From the far reaches of space comes this strange, claw-handed, black-clad creature! Is he man or machine? Is he friend or foe? He is... Clawtron, and he's the vintage action figure at the focus of today's edition of Retro Friday's! Read on to learn more!
Mechanical Claws for Hands!
Debuting in 1975, the Fisher-Price Adventure People were one of the original lines of 5 points of articulation, 3 3/4" action figures. They were designed to be played with in conjunction with vehicles and playsets, and they were a huge influence on Kenner when they were designing their original Star Wars action figures. The Adventure People started off featuring "real life" adventures, like safaris, camping, race car driving, and scuba -diving. But as the '70s progressed and the Star Wars inspired sci-fi craze went in to full gear, the Adventure People followed suit with aliens, robots, and spaceships.
Clawtron Operates the Control Panel of His Spaceship
Clawtron is one of these sci-fi figures. First released in 1980, Clawtron is a robot made of black plastic, and has some silver, blue and yellow paint apps. Clawtron reuses the head from the Adventure People race car drivers, and the legs from their motorcycle riders. His most interesting feature are his arms, which have metal claws instead of hands.
Dials and Buttons Adorn His Chestplate
The figure has no description on the card, so kids could decide if he was a good or evil character, and whether he was truly a robot, or perhaps an alien, a cyborg, a clone, or something else entirely. The only clue to Clawtron's backstory is that the card art shows one Clawtron in the foreground, and a second Clawtron walking in the background, suggesting that he is just one of a series of Clawtrons. That's cool, as it gives me an excuse to collect multiple copies of this guy: he's an army builder!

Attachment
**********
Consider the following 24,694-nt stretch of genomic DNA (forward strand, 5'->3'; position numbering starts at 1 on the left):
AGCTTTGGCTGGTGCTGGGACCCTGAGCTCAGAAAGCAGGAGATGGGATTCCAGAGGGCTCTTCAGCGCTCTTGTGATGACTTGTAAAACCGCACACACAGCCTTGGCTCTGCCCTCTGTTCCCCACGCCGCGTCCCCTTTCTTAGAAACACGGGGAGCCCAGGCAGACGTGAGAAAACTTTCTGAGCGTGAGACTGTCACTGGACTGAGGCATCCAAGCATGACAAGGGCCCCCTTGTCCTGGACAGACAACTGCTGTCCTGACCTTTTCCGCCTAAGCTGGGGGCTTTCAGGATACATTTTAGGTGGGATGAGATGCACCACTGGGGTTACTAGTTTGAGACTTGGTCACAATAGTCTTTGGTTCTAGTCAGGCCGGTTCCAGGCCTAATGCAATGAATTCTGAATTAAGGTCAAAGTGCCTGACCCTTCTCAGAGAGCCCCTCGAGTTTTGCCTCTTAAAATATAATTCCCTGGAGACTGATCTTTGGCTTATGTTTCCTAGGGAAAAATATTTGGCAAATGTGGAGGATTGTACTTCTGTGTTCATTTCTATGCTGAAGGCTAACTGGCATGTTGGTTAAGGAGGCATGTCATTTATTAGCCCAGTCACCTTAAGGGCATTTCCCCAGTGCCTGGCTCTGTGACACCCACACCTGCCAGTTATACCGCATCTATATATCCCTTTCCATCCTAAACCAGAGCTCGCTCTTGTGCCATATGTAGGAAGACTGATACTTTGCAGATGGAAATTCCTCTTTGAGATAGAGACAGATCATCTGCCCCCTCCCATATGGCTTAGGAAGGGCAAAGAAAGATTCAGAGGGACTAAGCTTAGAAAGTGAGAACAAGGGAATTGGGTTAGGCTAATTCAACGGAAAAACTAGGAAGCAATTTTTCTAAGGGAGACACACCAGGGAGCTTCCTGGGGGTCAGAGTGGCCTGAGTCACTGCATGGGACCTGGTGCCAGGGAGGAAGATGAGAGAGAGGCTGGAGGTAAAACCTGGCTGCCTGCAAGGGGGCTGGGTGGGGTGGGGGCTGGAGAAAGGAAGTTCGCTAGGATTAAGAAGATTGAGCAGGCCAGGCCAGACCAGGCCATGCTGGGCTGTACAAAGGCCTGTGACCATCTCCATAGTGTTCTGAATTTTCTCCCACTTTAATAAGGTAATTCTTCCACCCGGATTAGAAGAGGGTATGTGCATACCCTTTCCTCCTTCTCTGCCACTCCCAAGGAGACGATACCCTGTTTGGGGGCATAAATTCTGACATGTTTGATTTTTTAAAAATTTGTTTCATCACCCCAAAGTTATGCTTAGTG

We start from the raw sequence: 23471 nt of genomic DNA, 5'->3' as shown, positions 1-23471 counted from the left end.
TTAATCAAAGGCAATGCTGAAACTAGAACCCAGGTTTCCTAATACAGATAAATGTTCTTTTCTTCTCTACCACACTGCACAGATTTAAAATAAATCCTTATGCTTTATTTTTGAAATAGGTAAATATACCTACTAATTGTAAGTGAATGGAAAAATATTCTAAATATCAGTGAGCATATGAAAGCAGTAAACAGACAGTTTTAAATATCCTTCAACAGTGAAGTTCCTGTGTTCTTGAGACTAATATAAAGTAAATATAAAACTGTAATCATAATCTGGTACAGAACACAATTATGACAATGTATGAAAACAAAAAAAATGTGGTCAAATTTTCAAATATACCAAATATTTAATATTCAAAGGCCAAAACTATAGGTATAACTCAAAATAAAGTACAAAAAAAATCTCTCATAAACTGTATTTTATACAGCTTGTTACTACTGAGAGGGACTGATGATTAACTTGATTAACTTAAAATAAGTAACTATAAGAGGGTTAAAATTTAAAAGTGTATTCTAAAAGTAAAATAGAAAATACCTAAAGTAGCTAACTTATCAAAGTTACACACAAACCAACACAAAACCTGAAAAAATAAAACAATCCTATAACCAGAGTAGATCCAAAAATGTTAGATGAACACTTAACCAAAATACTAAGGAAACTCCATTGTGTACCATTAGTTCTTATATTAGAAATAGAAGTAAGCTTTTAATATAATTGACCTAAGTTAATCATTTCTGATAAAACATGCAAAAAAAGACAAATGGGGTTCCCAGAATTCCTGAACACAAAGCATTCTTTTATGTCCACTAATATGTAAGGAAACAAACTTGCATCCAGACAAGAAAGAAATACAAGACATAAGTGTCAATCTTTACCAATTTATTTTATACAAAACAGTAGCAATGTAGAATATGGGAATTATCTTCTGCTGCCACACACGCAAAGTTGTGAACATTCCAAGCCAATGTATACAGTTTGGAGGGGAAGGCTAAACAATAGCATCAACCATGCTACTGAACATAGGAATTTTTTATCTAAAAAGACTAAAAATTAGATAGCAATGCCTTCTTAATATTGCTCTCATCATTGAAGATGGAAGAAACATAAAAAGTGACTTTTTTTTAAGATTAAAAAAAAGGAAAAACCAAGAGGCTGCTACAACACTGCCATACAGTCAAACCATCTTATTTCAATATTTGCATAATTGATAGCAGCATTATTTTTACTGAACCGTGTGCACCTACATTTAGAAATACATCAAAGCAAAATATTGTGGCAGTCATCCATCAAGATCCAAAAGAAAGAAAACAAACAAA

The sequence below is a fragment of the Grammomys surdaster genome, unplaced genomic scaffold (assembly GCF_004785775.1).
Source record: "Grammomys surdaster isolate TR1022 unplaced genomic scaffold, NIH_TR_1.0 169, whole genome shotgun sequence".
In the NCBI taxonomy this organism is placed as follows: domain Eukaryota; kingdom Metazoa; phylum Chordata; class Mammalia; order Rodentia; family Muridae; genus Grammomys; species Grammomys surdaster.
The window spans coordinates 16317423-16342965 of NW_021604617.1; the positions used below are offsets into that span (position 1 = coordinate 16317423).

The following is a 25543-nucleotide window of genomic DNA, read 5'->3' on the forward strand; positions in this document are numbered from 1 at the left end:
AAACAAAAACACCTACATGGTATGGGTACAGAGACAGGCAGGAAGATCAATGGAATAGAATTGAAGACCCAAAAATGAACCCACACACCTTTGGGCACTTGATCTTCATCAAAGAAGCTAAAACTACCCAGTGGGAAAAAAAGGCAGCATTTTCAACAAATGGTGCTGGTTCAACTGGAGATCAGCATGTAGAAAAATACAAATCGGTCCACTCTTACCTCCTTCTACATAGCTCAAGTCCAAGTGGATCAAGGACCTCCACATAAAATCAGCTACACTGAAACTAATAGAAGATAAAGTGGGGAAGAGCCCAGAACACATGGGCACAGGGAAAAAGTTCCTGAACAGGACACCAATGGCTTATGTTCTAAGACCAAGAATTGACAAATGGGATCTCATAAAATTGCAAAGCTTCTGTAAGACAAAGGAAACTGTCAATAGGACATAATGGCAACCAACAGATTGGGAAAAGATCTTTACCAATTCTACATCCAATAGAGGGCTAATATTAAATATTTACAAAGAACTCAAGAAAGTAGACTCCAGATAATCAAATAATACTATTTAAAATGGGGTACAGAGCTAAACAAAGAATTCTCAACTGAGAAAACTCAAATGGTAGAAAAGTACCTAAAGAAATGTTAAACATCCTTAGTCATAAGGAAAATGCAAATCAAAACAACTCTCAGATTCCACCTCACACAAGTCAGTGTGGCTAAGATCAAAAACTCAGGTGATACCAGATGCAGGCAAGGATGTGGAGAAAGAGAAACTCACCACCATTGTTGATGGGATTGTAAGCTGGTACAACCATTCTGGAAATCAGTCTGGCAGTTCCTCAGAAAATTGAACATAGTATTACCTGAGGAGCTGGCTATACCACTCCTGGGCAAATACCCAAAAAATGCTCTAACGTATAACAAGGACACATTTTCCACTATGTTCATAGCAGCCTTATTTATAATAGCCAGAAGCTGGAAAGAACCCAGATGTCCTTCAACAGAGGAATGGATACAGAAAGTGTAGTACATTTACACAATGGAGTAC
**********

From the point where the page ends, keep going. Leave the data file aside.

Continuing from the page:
In typical 3 3/4" vintage figure fashion, Clawtron has 5 points of articulation at the arms, legs, and neck. Like most Adventure People, Clawtron has a ball jointed neck, which gives his head a greater range of motion than most old school 3 3/4" figures.
Love these sci-fi Adventure People!ReplyDelete
I had him as a kid too. Me wanty!ReplyDelete
I see people give Clawtron a 1974 debut date. Is that because maybe there is a 1974 copyright date on the bottom of his foot or on the back of his leg since his legs were originally sculpted for the FP dirt bike figure??ReplyDelete
Good question! I don't have my figure handy to look for a date printed on it, but your theory that it might have a date for the dirt bike figure is a good one. I did some searching online, and I haven't found a definitive release date for this figure. Most people seem to date it's debut between 1980 to 1983 I'm sure 1974 is too early, though. The Adventure People started off doing real-world outdoors type adventure figures, like camping, boating, and motorcycling, and moved on to sci-fi figures like aliens and robots later on, in response to the success of Kenner's Star Wars figures. The Plaid Stallions website has an adventure people catalog from 1983 and Clawtron is in that. They also have a Fisher-Price catalog from 1977, and the sci-fi figures are not in that one. So I think 1980 is a good date for it, if not a year or two later.Delete